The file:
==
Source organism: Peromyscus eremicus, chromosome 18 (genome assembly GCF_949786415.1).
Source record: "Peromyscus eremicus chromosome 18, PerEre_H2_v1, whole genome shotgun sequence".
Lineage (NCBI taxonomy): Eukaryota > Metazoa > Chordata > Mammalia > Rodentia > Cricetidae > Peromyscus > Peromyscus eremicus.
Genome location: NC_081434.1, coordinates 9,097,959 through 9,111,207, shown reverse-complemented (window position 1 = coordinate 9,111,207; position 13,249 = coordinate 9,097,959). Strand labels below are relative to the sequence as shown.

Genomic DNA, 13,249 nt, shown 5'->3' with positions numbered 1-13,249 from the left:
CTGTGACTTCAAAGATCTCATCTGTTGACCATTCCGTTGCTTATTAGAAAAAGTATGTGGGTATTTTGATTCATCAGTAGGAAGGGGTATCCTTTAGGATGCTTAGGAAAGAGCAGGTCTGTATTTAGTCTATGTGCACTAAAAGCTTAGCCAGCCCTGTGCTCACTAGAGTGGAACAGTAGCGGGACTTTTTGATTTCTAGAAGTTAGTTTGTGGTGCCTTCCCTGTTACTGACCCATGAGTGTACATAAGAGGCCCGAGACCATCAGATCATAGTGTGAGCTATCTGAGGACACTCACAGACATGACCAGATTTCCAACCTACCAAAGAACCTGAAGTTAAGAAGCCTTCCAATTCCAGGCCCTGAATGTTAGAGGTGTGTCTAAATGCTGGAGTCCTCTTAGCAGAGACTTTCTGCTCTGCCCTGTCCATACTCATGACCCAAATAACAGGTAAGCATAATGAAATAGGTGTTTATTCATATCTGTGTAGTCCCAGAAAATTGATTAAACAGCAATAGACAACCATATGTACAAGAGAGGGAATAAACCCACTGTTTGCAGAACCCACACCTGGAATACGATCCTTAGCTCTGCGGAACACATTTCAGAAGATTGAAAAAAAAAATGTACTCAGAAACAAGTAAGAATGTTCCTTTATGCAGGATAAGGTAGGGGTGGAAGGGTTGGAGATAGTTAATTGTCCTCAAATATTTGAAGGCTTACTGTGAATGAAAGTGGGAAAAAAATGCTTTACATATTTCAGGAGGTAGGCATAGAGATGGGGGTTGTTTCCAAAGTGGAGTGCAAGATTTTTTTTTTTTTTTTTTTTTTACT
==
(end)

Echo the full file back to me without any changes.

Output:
Source organism: Peromyscus eremicus, chromosome 18 (genome assembly GCF_949786415.1).
Source record: "Peromyscus eremicus chromosome 18, PerEre_H2_v1, whole genome shotgun sequence".
Lineage (NCBI taxonomy): Eukaryota > Metazoa > Chordata > Mammalia > Rodentia > Cricetidae > Peromyscus > Peromyscus eremicus.
Genome location: NC_081434.1, coordinates 9,097,959 through 9,111,207, shown reverse-complemented (window position 1 = coordinate 9,111,207; position 13,249 = coordinate 9,097,959). Strand labels below are relative to the sequence as shown.

Genomic DNA, 13,249 nt, shown 5'->3' with positions numbered 1-13,249 from the left:
CTGTGACTTCAAAGATCTCATCTGTTGACCATTCCGTTGCTTATTAGAAAAAGTATGTGGGTATTTTGATTCATCAGTAGGAAGGGGTATCCTTTAGGATGCTTAGGAAAGAGCAGGTCTGTATTTAGTCTATGTGCACTAAAAGCTTAGCCAGCCCTGTGCTCACTAGAGTGGAACAGTAGCGGGACTTTTTGATTTCTAGAAGTTAGTTTGTGGTGCCTTCCCTGTTACTGACCCATGAGTGTACATAAGAGGCCCGAGACCATCAGATCATAGTGTGAGCTATCTGAGGACACTCACAGACATGACCAGATTTCCAACCTACCAAAGAACCTGAAGTTAAGAAGCCTTCCAATTCCAGGCCCTGAATGTTAGAGGTGTGTCTAAATGCTGGAGTCCTCTTAGCAGAGACTTTCTGCTCTGCCCTGTCCATACTCATGACCCAAATAACAGGTAAGCATAATGAAATAGGTGTTTATTCATATCTGTGTAGTCCCAGAAAATTGATTAAACAGCAATAGACAACCATATGTACAAGAGAGGGAATAAACCCACTGTTTGCAGAACCCACACCTGGAATACGATCCTTAGCTCTGCGGAACACATTTCAGAAGATTGAAAAAAAAAATGTACTCAGAAACAAGTAAGAATGTTCCTTTATGCAGGATAAGGTAGGGGTGGAAGGGTTGGAGATAGTTAATTGTCCTCAAATATTTGAAGGCTTACTGTGAATGAAAGTGGGAAAAAAATGCTTTACATATTTCAGGAGGTAGGCATAGAGATGGGGGTTGTTTCCAAAGTGGAGTGCAAGATTTTTTTTTTTTTTTTTTTTTTACT